4 Tips for Opening the Lines of Communication in the Workplace

Communication in the Workplace

Think about your workplace. How’s the communication? Do you have to send a flurry of “just following up” emails before you get the response you need from a co-worker? Do you feel comfortable greeting others by name when you walk through the door in the morning, even if they’re from different departments? Do you feel that your leadership team delivers timely updates and important memos in a transparent way to the entire staff? Or, if you are the leadership, do you feel that you’ve created a company culture that fosters positive communication?

Communication in the workplace is the foundation for productivity, culture and employee experience. Without it, you may face everything from disgruntled employees to botched projects and high turnover.

Here are four tips for opening the lines of communication in your workplace.

Implement a True Open-Door Policy

Having an open-door policy works well in theory, but you can’t just ask managers to prop their doors open and expect communication to instantly improve. It’s important to let employees know what the open-door policy entails and why your company has made a commitment to upholding it.

As the Balance points out, organizations adopt an open-door policy to build employee trust and to give them an outlet for feedback, questions, comments, and concerns. The best way to make sure your open-door policy is impactful is to write it into your employee handbook and make it a company value. It’s also important to make sure that those with their doors open—including leadership and middle management—are equipped to listen and respond to employees in a productive manner.

Under the right conditions, an open-door policy allows for an honest exchange of ideas and feedback and lets everyone on staff know that they can always talk to their superiors if need be.

Crowdsource Important Decisions

One way to take employees’ opinions and insights seriously is to poll everyone before making a decision that will affect them. By gathering their feedback, hosting a discussion and implementing changes based on what you find, you’ll show them that their voice matters. They’ll also feel like a more integral part of the company.

One easy way to gather employee feedback is by using Poll Everywhere for Google Slides. Without leaving your presentation slides, you can round up group answers by having employees text, tweet or use a web browser to answer. Let’s say you’re in the planning stages for a major office renovation and you want to know what every department wants and needs out of their new, optimized workspace. After all, you wouldn’t want to sink hundreds of thousands of dollars into updates and miss any key needs! Instead of emailing out a survey link or trying to ask each person one-on-one, wouldn’t it be much easier to gather teams and conduct a quick online survey? After presenting the options using Google Slides, you can go right to the poll and instantly collect input.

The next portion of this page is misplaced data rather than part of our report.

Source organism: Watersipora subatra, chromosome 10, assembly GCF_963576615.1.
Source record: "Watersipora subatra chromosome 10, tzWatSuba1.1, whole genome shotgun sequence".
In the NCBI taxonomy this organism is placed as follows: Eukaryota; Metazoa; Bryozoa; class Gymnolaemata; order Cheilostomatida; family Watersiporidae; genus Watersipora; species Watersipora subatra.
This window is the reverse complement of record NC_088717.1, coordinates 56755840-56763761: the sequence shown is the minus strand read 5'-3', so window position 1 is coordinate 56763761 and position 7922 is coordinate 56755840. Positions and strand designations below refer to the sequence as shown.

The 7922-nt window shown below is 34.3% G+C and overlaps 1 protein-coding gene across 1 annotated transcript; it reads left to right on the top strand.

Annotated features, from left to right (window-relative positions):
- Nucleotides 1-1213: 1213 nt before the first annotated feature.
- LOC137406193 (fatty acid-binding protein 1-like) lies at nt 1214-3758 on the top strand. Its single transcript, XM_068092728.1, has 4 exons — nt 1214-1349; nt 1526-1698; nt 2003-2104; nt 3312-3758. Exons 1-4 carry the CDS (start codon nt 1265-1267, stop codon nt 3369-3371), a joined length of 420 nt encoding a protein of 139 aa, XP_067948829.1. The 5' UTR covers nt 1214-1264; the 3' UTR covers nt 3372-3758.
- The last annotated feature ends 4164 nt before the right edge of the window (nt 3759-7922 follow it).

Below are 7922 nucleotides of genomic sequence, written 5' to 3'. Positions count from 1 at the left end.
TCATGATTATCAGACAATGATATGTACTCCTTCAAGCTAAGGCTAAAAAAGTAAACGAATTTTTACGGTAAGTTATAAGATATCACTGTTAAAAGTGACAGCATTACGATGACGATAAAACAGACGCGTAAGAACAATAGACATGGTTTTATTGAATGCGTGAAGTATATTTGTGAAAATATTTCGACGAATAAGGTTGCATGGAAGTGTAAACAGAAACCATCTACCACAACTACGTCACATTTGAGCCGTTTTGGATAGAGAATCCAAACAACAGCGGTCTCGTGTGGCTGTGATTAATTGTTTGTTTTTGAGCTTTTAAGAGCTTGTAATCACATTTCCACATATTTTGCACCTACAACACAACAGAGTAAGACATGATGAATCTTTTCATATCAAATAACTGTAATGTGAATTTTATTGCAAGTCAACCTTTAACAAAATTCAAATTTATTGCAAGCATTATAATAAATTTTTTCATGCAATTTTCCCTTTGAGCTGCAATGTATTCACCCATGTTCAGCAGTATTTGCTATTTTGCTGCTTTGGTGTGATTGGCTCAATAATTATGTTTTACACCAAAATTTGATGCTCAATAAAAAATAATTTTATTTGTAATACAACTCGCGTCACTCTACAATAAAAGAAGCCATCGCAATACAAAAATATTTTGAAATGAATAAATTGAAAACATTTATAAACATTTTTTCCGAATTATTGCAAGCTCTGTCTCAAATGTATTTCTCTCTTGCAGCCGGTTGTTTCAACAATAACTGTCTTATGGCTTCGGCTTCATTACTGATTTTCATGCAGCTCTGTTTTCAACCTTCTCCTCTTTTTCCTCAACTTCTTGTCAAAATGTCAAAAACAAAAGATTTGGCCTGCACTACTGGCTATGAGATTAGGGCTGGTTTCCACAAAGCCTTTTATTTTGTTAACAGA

Asking for and utilizing employees’ honest opinions are great steps in improving overall communications.

Boost Inter-Departmental Collaboration

Even with close-knit teams, your company’s inter-departmental communications may leave something to be desired. Be sure to boost collaboration and break down the “us versus the rest” mentality that holds so many organizations back.

As one communications expert writes for HuffPost, “Always look for ways to build connections between people, especially when there’s a lack of common work goals and interests. Open office layouts, group lunches, team outings, and retreats can encourage collaboration and sharing.”

Encourage “Water Cooler” Chit Chat

And finally, your business should foster casual chit chat just as much as it does work talk. Internal communication tools can help here. As convenient as they are for upping productivity and improving workflow, they can also be a great tool for helping employees get to know their colleagues. If you use Slack, consider implementing a #casual channel for (appropriate) non-work talk, like sharing animal videos, weekend plans or cool places to check out around the city.

If you’re going to maximize your company’s culture and work environment, communication is key. Start with these four ideas to help boost communication between departments, individuals, and leadership.

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